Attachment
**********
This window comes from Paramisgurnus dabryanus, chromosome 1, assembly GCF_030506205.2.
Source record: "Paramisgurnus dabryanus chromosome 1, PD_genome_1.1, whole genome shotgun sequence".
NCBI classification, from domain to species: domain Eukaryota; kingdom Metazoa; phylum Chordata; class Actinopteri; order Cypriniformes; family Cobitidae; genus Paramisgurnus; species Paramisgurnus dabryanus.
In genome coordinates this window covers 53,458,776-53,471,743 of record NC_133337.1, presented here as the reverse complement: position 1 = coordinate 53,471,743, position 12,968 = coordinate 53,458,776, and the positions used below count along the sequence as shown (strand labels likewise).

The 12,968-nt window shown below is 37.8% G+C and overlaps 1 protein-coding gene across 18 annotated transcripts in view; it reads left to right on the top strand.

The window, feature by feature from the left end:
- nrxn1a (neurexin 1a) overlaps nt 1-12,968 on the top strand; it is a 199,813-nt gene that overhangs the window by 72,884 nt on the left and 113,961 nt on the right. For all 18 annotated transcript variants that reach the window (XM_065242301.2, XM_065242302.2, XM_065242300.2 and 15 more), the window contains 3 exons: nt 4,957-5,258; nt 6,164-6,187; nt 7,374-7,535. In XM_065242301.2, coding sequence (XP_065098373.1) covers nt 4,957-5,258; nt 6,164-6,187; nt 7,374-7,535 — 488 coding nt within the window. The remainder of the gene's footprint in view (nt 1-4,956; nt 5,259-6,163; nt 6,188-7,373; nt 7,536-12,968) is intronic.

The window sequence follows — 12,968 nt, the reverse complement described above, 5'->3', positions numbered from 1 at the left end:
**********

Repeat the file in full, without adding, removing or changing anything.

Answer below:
This window comes from Paramisgurnus dabryanus, chromosome 1, assembly GCF_030506205.2.
Source record: "Paramisgurnus dabryanus chromosome 1, PD_genome_1.1, whole genome shotgun sequence".
NCBI classification, from domain to species: domain Eukaryota; kingdom Metazoa; phylum Chordata; class Actinopteri; order Cypriniformes; family Cobitidae; genus Paramisgurnus; species Paramisgurnus dabryanus.
In genome coordinates this window covers 53,458,776-53,471,743 of record NC_133337.1, presented here as the reverse complement: position 1 = coordinate 53,471,743, position 12,968 = coordinate 53,458,776, and the positions used below count along the sequence as shown (strand labels likewise).

The 12,968-nt window shown below is 37.8% G+C and overlaps 1 protein-coding gene across 18 annotated transcripts in view; it reads left to right on the top strand.

The window, feature by feature from the left end:
- nrxn1a (neurexin 1a) overlaps nt 1-12,968 on the top strand; it is a 199,813-nt gene that overhangs the window by 72,884 nt on the left and 113,961 nt on the right. For all 18 annotated transcript variants that reach the window (XM_065242301.2, XM_065242302.2, XM_065242300.2 and 15 more), the window contains 3 exons: nt 4,957-5,258; nt 6,164-6,187; nt 7,374-7,535. In XM_065242301.2, coding sequence (XP_065098373.1) covers nt 4,957-5,258; nt 6,164-6,187; nt 7,374-7,535 — 488 coding nt within the window. The remainder of the gene's footprint in view (nt 1-4,956; nt 5,259-6,163; nt 6,188-7,373; nt 7,536-12,968) is intronic.

The window sequence follows — 12,968 nt, the reverse complement described above, 5'->3', positions numbered from 1 at the left end: